comscore Aging boomers' legacy remains to be seen
Business | Wealth of Health

Aging boomers’ legacy remains to be seen

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Since Neanderthal times, families rejoiced in the birth of young, healthy children to support and perpetuate the tribe. Until the industrial age an extended family was the norm, and "social security" meant productive and faithful children and grandchildren.

As the Information Age progressed, travel became increasingly cheap, credit cards became the norm and the nuclear family was born. In modern society the responsibility to care for the seniors has been, to a great extent, transferred to national government. Nevertheless, government coffers are supported by the tax base, and it is still our children and grandchildren who collectively provide for us when we retire. That is, if there are enough of them.

The hard news is that in many modern industrial societies there simply aren’t enough young people to support the elderly. Typically, as education improves, living standards go up, people marry later and ultimately have fewer children. This trend is further compounded in countries that are slow to accept immigrants seeking a better life. Japan is in deep trouble, as is Russia. Germany is not far behind. Developing countries with a high fertility rate, like Brazil, Indonesia, India and Mexico, have completely different prospects. The United States is somewhere in the middle.

This year, 80 million baby boomers begin to turn 65. As they do, they will start to drop out of the work force and draw from rather than contribute to Social Security, Medicare and the federal coffers. They also will begin to draw down their pensions and, as they age, divest from the stock market. The trend is gripping with the percentage of those over 65 rising to 26 percent from 17 percent in the next 20 years.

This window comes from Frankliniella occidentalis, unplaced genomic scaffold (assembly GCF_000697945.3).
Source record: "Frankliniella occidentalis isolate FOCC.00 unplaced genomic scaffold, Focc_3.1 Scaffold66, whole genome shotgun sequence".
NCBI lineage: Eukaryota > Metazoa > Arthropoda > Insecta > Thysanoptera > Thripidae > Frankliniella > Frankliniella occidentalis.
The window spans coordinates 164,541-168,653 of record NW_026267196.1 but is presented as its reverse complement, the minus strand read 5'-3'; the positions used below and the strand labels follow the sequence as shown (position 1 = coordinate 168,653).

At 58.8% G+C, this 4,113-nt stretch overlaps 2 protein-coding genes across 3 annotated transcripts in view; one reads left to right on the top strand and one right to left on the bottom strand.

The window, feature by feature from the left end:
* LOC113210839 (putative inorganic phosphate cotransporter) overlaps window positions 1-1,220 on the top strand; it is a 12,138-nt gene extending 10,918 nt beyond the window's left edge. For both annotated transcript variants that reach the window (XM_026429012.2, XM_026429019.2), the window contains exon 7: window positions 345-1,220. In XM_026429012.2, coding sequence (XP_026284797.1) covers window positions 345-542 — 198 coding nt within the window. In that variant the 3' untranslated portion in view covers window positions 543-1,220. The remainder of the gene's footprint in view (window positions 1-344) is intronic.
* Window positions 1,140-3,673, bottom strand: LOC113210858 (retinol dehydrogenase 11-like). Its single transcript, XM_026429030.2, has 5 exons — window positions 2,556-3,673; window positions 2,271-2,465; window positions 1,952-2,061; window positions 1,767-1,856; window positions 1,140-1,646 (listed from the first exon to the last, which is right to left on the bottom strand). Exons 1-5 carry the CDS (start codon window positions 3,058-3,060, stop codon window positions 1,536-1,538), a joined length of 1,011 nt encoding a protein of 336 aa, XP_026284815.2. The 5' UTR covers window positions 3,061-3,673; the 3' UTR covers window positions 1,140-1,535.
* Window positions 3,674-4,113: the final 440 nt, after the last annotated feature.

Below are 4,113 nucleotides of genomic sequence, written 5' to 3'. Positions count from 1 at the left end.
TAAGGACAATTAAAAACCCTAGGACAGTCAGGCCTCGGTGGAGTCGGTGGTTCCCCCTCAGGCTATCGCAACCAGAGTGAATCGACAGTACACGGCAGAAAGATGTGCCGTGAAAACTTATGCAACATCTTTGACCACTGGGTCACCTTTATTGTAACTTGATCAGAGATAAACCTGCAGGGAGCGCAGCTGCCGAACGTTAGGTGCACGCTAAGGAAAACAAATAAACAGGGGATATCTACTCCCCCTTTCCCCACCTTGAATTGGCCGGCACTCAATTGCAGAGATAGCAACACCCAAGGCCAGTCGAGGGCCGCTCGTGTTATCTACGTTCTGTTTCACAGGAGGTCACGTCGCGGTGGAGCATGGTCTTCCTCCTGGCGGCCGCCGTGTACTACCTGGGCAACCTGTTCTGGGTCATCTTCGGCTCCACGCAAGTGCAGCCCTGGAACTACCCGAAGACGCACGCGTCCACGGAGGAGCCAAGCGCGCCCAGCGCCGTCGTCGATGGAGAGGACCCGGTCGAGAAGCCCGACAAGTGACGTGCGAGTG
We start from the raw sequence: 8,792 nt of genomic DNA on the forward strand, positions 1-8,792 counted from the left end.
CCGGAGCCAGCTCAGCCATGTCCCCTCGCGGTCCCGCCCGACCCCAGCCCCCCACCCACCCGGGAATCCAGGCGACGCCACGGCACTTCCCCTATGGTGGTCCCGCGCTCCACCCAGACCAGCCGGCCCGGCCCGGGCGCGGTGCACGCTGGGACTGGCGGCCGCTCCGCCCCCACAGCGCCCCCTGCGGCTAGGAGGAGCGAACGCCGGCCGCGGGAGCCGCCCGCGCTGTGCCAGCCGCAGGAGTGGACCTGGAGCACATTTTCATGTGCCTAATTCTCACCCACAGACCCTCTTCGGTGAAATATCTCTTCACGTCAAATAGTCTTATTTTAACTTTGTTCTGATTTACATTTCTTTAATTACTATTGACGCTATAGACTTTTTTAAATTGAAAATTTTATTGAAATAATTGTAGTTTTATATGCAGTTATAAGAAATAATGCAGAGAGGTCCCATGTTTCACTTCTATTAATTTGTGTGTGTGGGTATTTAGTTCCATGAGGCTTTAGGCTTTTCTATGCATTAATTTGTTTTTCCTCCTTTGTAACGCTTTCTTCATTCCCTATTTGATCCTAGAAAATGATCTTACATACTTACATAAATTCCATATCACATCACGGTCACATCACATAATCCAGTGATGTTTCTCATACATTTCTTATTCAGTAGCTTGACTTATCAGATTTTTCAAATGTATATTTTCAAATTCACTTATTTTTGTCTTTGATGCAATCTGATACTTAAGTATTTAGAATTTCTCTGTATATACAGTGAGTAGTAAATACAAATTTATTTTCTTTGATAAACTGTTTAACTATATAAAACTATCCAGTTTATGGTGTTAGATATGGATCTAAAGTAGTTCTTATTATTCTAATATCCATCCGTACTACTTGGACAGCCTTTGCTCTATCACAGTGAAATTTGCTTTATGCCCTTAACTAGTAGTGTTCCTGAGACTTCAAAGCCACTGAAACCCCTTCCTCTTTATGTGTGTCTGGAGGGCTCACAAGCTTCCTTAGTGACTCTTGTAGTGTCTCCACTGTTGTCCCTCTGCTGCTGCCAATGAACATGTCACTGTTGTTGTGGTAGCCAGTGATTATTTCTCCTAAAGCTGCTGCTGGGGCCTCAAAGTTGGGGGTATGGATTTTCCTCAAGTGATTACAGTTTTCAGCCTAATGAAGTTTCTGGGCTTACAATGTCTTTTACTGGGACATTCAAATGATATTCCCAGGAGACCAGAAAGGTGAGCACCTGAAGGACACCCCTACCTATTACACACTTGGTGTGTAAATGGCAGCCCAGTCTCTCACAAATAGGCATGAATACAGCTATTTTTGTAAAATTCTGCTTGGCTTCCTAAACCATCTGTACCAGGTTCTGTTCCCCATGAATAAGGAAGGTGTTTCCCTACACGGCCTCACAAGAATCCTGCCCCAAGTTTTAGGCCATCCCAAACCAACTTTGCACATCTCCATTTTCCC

Caring for those who can no longer take care of themselves, even with family assistance, is expensive. Long-term care insurance is also costly, and most of us are underinsured in this area. In Hawaii, even with insurance, there is a major shortage of long-term-care beds. Without a concerted public-private effort, that problem is likely to grow.

Although the United States still is not in the worst position with respect to our aging population, we have added to the burden of future generations by leaving them with a mounting national debt, thanks in large part to two recent wars and a hefty economic stimulus. Hopefully, the stimulus, at least, will prove to be a good investment.

Retired people also have more time to vote and tend to turn out to cast their ballots. Politicians know they have to listen. But who is giving more than lip service to the world we are creating for our children? The baby boomers sang about the dawning of the age of Aquarius and protested the war in Vietnam. They spoke out against materialism as they turned on and tuned in. Now, the question is whether, in their sunset years, this generation really means to leave the world a better place. Among the greatest challenges faced by democratic nations is to educate its citizens to vote beyond the tips of their noses. Let’s see what happens.

Ira Zunin, M.D., M.P.H., M.B.A., is medical director of Manakai o Malama Integrative Healthcare Group and Rehabilitation Center and CEO of Global Advisory Services Inc. Please submit your questions to


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